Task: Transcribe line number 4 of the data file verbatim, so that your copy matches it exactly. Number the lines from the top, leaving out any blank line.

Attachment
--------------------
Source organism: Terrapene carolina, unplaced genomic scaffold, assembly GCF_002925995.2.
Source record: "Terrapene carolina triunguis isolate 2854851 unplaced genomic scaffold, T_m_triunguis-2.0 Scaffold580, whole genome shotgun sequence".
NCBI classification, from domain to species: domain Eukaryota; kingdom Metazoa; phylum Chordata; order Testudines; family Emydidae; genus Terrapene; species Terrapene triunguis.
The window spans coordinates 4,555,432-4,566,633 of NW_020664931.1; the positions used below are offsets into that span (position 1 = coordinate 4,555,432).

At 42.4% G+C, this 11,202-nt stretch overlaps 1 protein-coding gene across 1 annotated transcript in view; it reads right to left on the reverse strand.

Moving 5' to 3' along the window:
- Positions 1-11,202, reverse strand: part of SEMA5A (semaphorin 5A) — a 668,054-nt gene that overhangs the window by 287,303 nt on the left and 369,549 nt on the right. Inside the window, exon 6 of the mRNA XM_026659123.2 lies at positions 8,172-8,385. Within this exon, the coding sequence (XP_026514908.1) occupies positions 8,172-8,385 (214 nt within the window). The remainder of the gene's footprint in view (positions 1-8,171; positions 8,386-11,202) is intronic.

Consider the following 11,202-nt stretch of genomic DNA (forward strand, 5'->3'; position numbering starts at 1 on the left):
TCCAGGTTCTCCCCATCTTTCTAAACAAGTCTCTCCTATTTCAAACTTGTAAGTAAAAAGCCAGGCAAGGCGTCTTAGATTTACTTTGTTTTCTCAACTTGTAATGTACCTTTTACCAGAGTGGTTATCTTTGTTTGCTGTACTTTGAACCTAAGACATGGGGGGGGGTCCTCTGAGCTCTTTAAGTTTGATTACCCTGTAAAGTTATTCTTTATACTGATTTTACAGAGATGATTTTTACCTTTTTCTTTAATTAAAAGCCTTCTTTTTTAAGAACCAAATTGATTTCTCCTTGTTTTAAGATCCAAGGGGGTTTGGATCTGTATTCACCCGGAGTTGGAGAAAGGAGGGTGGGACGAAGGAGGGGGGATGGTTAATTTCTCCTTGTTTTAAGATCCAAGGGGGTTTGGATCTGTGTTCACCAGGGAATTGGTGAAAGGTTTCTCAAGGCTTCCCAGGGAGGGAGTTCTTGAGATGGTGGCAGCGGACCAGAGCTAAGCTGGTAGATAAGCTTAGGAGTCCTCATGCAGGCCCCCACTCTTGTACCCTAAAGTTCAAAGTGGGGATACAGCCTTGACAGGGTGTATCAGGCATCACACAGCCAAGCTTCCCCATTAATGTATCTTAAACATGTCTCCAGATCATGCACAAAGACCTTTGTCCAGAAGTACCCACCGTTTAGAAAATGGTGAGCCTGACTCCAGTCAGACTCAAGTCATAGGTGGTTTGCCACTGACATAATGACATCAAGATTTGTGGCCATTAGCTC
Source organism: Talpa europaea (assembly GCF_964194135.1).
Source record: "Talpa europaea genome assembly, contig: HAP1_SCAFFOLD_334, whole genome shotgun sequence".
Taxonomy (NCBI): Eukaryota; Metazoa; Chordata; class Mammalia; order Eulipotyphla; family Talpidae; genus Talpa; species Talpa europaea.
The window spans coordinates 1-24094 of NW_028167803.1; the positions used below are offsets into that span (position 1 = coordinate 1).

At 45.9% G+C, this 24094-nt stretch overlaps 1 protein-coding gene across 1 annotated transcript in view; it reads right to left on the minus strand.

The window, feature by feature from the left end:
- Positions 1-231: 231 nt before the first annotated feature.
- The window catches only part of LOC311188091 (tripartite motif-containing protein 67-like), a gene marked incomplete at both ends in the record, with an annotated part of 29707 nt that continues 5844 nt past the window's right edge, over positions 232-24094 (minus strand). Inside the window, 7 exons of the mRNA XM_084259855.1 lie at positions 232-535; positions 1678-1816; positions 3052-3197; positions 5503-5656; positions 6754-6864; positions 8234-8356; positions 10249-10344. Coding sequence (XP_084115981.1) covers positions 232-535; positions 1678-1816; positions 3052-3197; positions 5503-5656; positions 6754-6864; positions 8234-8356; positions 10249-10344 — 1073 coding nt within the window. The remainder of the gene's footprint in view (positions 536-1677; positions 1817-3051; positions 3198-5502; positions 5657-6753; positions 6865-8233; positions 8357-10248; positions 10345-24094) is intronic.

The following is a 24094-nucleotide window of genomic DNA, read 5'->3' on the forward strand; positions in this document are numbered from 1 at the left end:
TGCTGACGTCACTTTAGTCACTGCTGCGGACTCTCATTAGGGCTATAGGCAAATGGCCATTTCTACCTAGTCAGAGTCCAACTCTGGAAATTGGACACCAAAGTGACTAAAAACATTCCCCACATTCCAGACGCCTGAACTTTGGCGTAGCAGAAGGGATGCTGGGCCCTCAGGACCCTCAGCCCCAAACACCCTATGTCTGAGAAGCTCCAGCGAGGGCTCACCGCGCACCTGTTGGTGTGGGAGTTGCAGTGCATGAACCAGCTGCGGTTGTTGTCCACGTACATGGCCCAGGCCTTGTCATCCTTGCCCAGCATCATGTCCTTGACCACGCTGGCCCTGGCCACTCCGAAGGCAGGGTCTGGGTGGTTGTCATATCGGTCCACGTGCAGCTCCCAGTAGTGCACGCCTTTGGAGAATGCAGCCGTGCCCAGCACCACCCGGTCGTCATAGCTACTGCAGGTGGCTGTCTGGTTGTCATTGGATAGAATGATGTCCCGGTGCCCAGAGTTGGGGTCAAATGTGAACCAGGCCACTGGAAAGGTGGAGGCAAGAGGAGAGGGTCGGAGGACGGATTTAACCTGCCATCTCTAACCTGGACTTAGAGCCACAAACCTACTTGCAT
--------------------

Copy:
The window spans coordinates 4,555,432-4,566,633 of NW_020664931.1; the positions used below are offsets into that span (position 1 = coordinate 4,555,432).